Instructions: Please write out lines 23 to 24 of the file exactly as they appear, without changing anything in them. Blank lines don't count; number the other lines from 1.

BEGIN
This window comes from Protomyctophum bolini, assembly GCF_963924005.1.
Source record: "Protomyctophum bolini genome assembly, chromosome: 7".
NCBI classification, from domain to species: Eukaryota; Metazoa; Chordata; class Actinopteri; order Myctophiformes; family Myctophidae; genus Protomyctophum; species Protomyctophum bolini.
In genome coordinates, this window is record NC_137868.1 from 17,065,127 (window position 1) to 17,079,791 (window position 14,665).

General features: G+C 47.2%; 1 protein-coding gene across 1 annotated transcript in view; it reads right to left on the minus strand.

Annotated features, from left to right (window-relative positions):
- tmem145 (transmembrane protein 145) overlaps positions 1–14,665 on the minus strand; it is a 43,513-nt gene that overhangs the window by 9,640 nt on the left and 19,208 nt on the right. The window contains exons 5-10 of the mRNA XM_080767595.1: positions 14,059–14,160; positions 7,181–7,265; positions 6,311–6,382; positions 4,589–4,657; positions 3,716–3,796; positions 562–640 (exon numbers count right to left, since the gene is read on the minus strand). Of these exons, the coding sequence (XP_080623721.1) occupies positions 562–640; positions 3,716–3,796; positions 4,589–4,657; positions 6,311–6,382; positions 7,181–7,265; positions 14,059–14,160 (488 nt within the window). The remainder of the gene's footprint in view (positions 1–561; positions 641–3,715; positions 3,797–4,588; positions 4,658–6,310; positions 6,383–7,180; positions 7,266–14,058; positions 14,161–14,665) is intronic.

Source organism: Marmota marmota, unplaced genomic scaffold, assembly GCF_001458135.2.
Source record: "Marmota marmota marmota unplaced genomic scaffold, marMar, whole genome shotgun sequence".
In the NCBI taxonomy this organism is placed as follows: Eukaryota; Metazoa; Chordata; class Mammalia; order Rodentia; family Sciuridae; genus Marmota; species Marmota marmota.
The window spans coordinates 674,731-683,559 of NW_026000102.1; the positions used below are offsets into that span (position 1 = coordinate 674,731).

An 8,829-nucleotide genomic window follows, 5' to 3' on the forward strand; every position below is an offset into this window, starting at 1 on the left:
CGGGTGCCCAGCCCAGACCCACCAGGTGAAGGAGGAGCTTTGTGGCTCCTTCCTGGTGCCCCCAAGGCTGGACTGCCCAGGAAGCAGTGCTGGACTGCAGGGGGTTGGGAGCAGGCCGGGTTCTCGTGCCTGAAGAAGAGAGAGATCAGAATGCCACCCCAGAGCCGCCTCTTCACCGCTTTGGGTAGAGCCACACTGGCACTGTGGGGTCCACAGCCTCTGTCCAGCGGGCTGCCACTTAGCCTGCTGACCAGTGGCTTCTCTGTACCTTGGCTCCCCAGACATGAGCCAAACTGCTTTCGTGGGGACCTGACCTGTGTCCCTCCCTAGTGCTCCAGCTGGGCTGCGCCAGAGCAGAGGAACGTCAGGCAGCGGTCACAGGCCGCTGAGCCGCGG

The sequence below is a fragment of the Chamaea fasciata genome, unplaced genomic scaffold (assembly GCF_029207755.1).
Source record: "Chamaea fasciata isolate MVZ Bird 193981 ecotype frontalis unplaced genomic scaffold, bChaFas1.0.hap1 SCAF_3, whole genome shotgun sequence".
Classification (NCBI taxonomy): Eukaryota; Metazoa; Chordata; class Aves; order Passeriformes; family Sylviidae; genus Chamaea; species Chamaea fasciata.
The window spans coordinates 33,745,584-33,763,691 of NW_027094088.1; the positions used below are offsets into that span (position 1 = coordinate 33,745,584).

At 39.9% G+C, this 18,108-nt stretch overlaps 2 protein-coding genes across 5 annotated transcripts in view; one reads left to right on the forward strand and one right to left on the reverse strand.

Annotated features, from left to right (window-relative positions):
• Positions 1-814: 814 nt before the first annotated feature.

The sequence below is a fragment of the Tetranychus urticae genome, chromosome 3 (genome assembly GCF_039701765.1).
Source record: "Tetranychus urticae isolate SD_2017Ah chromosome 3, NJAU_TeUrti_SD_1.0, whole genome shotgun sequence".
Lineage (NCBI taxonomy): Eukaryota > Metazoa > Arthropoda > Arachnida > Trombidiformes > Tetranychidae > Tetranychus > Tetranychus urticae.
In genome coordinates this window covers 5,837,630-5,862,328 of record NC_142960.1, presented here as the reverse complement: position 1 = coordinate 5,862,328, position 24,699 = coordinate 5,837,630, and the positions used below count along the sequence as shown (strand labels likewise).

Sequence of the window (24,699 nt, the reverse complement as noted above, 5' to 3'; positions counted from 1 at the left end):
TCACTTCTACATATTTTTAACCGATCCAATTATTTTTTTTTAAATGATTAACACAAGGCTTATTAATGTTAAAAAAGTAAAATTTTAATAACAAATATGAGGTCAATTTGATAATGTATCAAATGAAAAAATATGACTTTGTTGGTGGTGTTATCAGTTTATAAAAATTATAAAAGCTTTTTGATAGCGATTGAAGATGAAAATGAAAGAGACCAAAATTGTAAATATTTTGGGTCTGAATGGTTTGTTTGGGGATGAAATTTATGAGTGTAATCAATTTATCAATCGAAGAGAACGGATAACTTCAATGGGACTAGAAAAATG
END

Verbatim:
Lineage (NCBI taxonomy): Eukaryota > Metazoa > Arthropoda > Arachnida > Trombidiformes > Tetranychidae > Tetranychus > Tetranychus urticae.
In genome coordinates this window covers 5,837,630-5,862,328 of record NC_142960.1, presented here as the reverse complement: position 1 = coordinate 5,862,328, position 24,699 = coordinate 5,837,630, and the positions used below count along the sequence as shown (strand labels likewise).